In my first post, I talked about how author Wayne Muller helped to inspire my concept of sabbatical, providing permission or even the requirement for me to “retreat” for a time. Six weeks later, I am re-reading his newest book, A Life of Being, Having and Doing Enough, where he guides us in reflecting on what it could look and feel like to find ongoing spaciousness, ease and sufficiency. This book has been an important companion for my (far from unique) struggle to make peace with what I can or can’t accomplish in a day or in my life, while trusting that I am loved and worthy regardless. I returned to it for a refresher on tools to help me listen for the “next right thing” when faced with the constant small decisions of what to do or not do, as I move closer to the end of my period of going more or less cold turkey from most of my prior commitments. What has spoken to me most so far though, on the second read, is the chapter that reminds us how there are “literally billions of children, families, and communities all over the world for whom the issue of enough is not a meditation but a daily challenge to their life and death.”
Here in Morocco, although the country is well-off compared to many in Africa, the gap between the resources and comfort of tourists like us and locals is still incredibly wide and frequently challenging. Our British host in Chefchaoen described it like this: when he meets and talks to a Moroccan, no matter how much both of them may want to fully see and connect to each other just as human beings, money creates an unavoidable barrier between them. This may become easier to cross after some days, weeks, years of knowing someone and living and working together, but it’s still there. I experienced this feeling to some extent when traveling in Mexico, Honduras and Haiti, but it was mitigated by being part of a group, having local hosts and translators, and participating in service learning. Here, I have less protection from the emotional exposure of having so much more than I need in so many ways while being confronted with others’ lack of enough.
I felt quite a bit different reading this sentence here than I did when I was in the comfort of my own home: “Twenty-five thousand children lose their lives every day for lack of clean drinking water, food or inexpensive medicines costing less than a dollar.” Similar was the description of what sufficiency means for those who are never sure when they wake each day whether they will find enough bread for themselves and their children, or “shade from the punishing midday sun…”As we moved farther into the desert, even into the actual dunes of the Sahara, I began to internalize the precious nature of shade as a resource. I’ve had the thought at times in my life that I am just not cut out for hot weather, but now I wonder whether that may be along the same lines as thinking that I am somehow different than “the poor.” Mr. Muller emphasizes that “no one is an especially blessed person for whom poverty isn’t as bone-weary, soul-crushingly hard for them as it would be for us.” When I see people here walking or riding a bike across what appears to be a vast distance in the middle of nowhere with hardly any shade in site, it has been instructive to consider that they might be just as overwhelmingly hot and tired as I would be.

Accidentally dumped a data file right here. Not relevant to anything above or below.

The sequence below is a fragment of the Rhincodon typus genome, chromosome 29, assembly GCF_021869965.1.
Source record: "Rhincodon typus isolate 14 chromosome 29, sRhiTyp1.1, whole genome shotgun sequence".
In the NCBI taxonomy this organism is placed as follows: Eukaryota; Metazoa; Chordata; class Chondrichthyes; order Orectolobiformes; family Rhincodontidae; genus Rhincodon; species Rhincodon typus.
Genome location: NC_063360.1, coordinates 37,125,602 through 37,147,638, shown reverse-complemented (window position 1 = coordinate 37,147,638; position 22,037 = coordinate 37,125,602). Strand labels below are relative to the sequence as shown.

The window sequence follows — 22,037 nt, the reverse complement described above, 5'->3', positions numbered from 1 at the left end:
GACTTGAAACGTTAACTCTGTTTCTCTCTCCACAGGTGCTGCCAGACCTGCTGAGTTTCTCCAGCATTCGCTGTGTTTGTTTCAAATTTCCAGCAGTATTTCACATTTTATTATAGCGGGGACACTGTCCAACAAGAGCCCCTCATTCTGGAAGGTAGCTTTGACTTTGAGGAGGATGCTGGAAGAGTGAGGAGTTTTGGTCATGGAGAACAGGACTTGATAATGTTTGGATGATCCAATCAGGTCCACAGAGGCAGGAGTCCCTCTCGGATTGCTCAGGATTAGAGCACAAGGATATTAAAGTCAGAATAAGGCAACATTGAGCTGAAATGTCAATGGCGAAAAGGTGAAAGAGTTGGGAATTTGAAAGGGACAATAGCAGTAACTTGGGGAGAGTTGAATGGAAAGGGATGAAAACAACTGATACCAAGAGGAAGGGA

This chapter presents us with two questions, hand in hand, of how to know when we personally have enough, and how to know what is enough for us “to do, to give, to contribute” in the face of injustice and suffering. Although some of what has driven my over-committed lifestyle has been an unfortunate tendency to attach my self-worth to my contributions, I know another component is regular wrestling with these twin dilemmas of having enough and doing enough. Finally, there is the truth that, “When people in debilitating, soul-crushing poverty do, at the end of the day, feel and know they have enough…[they] will, more than likely, become instantly generous with whatever small portion of anything they may have left over.” Although I am not here long enough and fully immersed enough to know the reality of people’s situations that I encounter, I have indeed seen and experienced an abundance of generosity, kindness, and joy. Many people ask us if this is our first time in Morocco, and hearing yes, share an enthusiastic “Welcome!” with a big a warm smile and a hand over the heart.
Here are some other things I have seen here:
Lots and lots of feral cats and kittens, ranging from skinny to emaciated, and some locals petting and feeding them.
A large majority of women wearing at least a full head covering, often paired with jeans instead of a robe, and sometimes driving a motorbike.
Olive trees, date trees, apricot trees, argan trees, and real oasis palm trees.
Road signs with just an exclamation point on them, which I like to think means, “Prepare to get very excited!”
My time here has also been shadowed by the death of my remarkable and inspiring grandmother, and she is much on my mind and heart as I reflect and write. So, this post is dedicated to Eleanor Elizabeth Saunders Furbush, 3/6/1919 – 5/27/2014, who helped to instill my belief in the inherent worth and dignity of every person, and who never doubted my own.